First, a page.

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The woman of the quiet rebellion

In the story of Purim, Vashti’s only crime is saying no to a man in a position of power. It’s a tale as old as time
Vashti Refuses the King's Summons, painting by Edwin Long, 1879 (PD via Wikipedia)
Vashti Refuses the King's Summons, painting by Edwin Long, 1879 (PD via Wikipedia)

The Purim story is one of triumph, of women standing up, taking control, and saving the day. So it seems fitting that this year International Woman’s Day falls out just days before Purim. Esther is seen as a feminist symbol for all. After all, she is the woman who put the world before herself, the woman who stood up and was counted.

But hidden in the shadows, far away from the little girls in pink capes and gold plastic crowns declaring through their lisps that they’re dressing up as Queen Esther this year, lies a darker side to the story. The story of the woman who came before, the one didn’t save the world.

We don’t often talk about Vashti, first wife to Achashverosh, the humiliated wife. Because if the pain she suffered at his hands wasn’t enough, we did her further injustice by turning her into an exaggerated caricature of a selfish woman bringing shame upon her husband. We’re taught that she had spots and a tail, that she became hideous, unworthy and unwanted. And then she vanishes as quickly as she came, forgotten for the more glamorous parts of the story, pushed aside for us to excitedly learn about the loud, bold heroism of Esther.

It’s understandable that her story is silenced, banished to obscure discussions far away from the glitz and glamour of Purim. There are more exciting things to talk about than just one more woman punished by a man for not submitting to him. But this International Women’s Day I say it’s time to bring her back to the forefront of the conversation.

If Esther is the symbol of fighting the status quo and succeeding, then Vashti is the symbol of quiet rebellion. Vashti is the millions of us who stumble around in the dark, bumping into walls built with the intention of holding us back. We may never succeed at knocking them down but we chip away at them relentlessly.

In the story of Purim, Vashti’s only crime is saying no to a man in a position of power. It’s a tale as old as time, one that is repeated again, and again, and again. Just last month we saw French actress Adèle Haenel walk out of the César Awards Ceremony after convicted child rapist Roman Polanski won an award. Despite the praise Haenel received for the bold act there was a multitude of criticism for her behaviour, which was seen by some as disrespectful and childish. She was told she may never find work again and has potentially badly damaged her career. Whilst this may seem like one person doing one small thing and losing for it, the bravery of women like Haenel are what lead to the Me Too movement and the eventual conviction of Harvey Weinstein. Small, quiet acts of rebellion leading to changing the status quo forever.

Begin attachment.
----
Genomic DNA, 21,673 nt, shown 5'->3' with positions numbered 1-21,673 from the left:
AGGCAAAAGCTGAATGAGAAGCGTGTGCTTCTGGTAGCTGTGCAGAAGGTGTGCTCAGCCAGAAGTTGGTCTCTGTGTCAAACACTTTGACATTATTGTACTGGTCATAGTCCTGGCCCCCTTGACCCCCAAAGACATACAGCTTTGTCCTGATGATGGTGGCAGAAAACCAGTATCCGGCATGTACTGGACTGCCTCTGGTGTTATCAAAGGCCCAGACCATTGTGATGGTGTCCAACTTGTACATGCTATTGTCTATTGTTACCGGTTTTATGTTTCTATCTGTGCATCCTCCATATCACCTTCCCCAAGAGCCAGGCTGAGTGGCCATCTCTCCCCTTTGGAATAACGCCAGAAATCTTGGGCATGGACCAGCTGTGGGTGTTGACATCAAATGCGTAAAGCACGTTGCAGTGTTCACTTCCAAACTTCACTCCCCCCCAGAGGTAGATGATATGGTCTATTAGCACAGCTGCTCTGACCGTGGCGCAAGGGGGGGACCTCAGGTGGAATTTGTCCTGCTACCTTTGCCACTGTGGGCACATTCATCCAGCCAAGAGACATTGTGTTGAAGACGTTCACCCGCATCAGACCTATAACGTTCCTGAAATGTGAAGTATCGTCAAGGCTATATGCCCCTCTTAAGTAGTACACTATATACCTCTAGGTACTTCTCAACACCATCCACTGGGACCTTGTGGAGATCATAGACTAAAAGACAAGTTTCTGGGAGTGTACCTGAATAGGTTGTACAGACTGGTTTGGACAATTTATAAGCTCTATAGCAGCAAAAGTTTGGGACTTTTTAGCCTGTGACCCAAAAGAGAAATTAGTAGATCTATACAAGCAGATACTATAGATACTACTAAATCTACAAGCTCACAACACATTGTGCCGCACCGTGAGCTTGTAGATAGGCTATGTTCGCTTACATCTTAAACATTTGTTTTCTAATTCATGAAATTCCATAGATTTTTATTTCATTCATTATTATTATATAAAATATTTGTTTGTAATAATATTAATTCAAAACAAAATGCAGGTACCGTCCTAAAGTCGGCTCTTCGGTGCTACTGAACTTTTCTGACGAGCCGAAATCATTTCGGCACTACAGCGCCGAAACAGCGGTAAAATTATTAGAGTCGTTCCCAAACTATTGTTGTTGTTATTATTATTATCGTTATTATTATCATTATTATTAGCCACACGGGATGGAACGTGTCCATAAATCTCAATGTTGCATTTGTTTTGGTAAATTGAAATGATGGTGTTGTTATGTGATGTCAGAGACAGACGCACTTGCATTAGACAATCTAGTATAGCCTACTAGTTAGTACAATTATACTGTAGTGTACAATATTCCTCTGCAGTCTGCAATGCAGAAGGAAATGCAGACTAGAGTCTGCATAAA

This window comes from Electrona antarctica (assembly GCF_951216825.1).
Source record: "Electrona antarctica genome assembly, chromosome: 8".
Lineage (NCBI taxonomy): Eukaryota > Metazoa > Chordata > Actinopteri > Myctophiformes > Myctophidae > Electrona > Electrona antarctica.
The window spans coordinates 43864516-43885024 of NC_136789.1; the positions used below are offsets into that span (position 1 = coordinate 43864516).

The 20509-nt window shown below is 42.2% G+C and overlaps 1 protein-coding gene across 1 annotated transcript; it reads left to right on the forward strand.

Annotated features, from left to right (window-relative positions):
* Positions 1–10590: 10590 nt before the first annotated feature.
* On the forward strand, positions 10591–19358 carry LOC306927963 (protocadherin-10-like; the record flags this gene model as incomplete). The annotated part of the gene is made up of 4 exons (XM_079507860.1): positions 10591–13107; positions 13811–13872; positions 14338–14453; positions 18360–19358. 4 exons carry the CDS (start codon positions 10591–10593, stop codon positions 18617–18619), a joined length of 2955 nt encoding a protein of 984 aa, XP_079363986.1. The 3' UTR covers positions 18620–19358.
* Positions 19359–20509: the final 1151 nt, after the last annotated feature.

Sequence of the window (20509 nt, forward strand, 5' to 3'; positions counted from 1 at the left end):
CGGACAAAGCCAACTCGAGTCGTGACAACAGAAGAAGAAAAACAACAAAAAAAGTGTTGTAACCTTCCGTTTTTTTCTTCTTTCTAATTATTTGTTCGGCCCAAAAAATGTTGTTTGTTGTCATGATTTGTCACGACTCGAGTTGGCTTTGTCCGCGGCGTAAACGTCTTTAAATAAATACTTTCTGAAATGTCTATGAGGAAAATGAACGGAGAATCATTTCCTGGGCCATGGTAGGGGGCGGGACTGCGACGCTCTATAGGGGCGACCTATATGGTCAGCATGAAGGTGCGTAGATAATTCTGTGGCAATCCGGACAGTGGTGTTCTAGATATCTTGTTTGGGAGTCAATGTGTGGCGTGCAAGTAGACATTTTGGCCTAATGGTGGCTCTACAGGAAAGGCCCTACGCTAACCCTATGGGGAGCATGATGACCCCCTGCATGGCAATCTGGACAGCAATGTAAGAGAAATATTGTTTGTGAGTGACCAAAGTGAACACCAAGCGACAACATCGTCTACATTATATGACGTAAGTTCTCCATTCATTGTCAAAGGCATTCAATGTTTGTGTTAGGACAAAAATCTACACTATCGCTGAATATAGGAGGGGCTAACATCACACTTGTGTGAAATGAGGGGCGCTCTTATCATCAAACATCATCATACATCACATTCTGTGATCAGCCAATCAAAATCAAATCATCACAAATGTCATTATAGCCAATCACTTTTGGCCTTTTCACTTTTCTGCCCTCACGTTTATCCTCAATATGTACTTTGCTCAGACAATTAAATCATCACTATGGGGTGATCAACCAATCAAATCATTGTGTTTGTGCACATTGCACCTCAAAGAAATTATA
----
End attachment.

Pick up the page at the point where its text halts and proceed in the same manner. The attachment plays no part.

Isn’t that just the story of Vashti evolving through time, the echo of a tiny piece of almost forgotten folklore making itself known in the year 2020?

Feminism isn’t always glamorous and loud. Rebellion doesn’t always topple the empire.

Sometimes it doesn’t have to. The quietest of acts can make the smallest of changes and lay the paving stone for the next woman who might want to try. For every woman who smashes the glass ceiling there are thousands more who tried. But even if we don’t succeed in reaching it, we inch ever closer to it. All we can do is try our best to give the next woman slightly more of a chance, hope that our shout into the dark can be carried on by someone else, that through them it will finally be heard.

Vashti never wanted to topple the empire. Vashti just wanted to be respected by her husband, and ultimately even that was too much. For daring to speak up she paid the price by being erased from history, turned into an obscure story of the woman who grew a tail, a cautionary warning of what happens when we dare to make our voices heard.

But she was more than that, so much more. Without Vashti’s sacrifice Esther would have never risen to power. She would never have become the woman who saved the world, the woman credited with bringing her whole nation away the fate they seemed destined for and with that, changing history. Esther may have been the woman who broke down the walls, but Vashti got a good few swings in there too.

This International Women’s Day we should all try and be more like Vashti. The nearly forgotten story of the woman who dared to say no lives on in all of us, and it is our duty to bring her to the forefront again, to tell her story. No longer should we be telling the story of a shamed woman, but one of a woman who stood up and dared to be counted. The woman of the quiet rebellion.

About the Author
Shira Silkoff is a proud LGBT Olah Chadasha from the UK, who left behind her comfortable London life in 2017 in favour of the promised land. But promised to whom exactly? Her strong left-wing opinions have often left her wondering what Israel means to her, and she hopes to share her discoveries with the world at the same time as she stumbles upon them herself.
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